CYBER SECURITY ENTHUSIAST

One of Taiwan’s leading manufacturers of network storage systems, QNAP Systems, Inc. specializes in file sharing, virtualization, storage administration, and surveillance.

What Happened?

Network-attached storage (NAS) appliance manufacturer QNAP issued a warning on Monday about a newly reported Linux vulnerability that affects its products and that may be exploited to obtain administrative access and take control of vulnerable computers.

A local privilege escalation vulnerability, also known as “dirty pipe”, has been reported to affect the Linux kernel on QNAP NAS running QTS 5.0.x and QuTS hero h5.0.x. If exploited, this vulnerability allows an unprivileged user to gain administrator privileges and inject malicious code.

The following versions of QTS and QuTS hero are affected:

  • QTS 5.0.x on all QNAP x86-based NAS and certain QNAP ARM-based NAS
  • QuTS hero h5.0.x on all QNAP x86-based NAS and certain QNAP ARM-based NAS

For a full list of the affected models, please check “Kernel Version 5.10.60” in the following link: https://www.qnap.com/go/release-notes/kernel

QNAP NAS running QTS 4.x are not affected.

QNAP is thoroughly investigating the vulnerability. We will release security updates and provide further information as soon as possible.

Recommendation

Currently there is no mitigation available for this vulnerability. We recommend users to check back and install security updates as soon as they become available.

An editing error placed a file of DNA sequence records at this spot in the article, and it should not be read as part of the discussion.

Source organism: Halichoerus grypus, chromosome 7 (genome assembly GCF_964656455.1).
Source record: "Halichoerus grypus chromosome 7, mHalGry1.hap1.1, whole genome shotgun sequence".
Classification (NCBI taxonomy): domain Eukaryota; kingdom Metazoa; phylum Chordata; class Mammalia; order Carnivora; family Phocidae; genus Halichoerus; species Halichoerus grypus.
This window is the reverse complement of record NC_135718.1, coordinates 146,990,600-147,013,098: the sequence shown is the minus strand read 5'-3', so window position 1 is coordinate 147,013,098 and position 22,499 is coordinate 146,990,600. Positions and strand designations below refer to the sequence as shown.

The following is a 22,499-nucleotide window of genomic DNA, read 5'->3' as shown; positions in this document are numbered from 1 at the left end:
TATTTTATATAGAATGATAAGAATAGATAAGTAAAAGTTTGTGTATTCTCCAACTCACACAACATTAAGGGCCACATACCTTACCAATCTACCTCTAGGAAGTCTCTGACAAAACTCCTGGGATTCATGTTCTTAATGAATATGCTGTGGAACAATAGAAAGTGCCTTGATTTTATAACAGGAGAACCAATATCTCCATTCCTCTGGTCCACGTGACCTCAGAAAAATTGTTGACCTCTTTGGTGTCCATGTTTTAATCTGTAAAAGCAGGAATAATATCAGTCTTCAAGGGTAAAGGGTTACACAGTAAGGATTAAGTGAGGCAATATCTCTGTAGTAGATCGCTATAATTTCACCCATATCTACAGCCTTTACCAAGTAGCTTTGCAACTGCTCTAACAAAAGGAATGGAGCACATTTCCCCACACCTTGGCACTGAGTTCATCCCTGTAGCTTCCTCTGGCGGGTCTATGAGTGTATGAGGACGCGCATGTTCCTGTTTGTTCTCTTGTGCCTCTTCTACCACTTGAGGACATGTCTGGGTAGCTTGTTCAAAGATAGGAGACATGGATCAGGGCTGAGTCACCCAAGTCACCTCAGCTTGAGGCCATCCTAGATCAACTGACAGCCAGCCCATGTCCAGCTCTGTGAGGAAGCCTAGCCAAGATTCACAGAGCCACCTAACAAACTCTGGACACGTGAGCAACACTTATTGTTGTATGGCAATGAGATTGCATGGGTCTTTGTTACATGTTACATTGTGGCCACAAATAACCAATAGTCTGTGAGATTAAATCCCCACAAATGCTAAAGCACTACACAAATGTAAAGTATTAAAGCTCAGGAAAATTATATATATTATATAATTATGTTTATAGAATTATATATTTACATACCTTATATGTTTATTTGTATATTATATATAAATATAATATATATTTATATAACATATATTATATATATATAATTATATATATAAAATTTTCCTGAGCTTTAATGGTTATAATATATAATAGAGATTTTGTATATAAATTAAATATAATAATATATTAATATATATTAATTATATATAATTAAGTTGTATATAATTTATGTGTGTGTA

Source

A spokesperson for the Taiwanese business said that the company is continuing to extensively evaluate its product line for the vulnerability and that there is no QNAP NAS running QTS 4.x that is immune to the Dirty Pipe bug.

The vulnerability, identified as CVE-2022-0847 (CVSS score: 7.8), exists in the Linux kernel and allows an attacker to overwrite arbitrary data into any read-only files on a susceptible computer, resulting in a total takeover of the machine.

In the CM4all hosting environment, all web servers (running our custom open source HTTP server) send UDP multicast datagrams with metadata about each HTTP request. These are received by the log servers running Pond, our custom open source in-memory database. A nightly job splits all access logs of the previous day into one per hosted web site, each compressed with zlib.

Via HTTP, all access logs of a month can be downloaded as a single .gz file. Using a trick (which involves Z_SYNC_FLUSH), we can just concatenate all gzipped daily log files without having to decompress and recompress them, which means this HTTP request consumes nearly no CPU. Memory bandwidth is saved by employing the splice() system call to feed data directly from the hard disk into the HTTP connection, without passing the kernel/userspace boundary (“zero-copy”).

Windows users can’t handle .gz files, but everybody can extract ZIP files. A ZIP file is just a container for .gz files, so we could use the same method to generate ZIP files on-the-fly; all we needed to do was send a ZIP header first, then concatenate all .gz file contents as usual, followed by the central directory (another kind of header).

Source

As The Hackernews reports, the issue has been fixed in Linux versions 5.16.11, 5.15.25, and 5.10.102 as of February 23, 2022.

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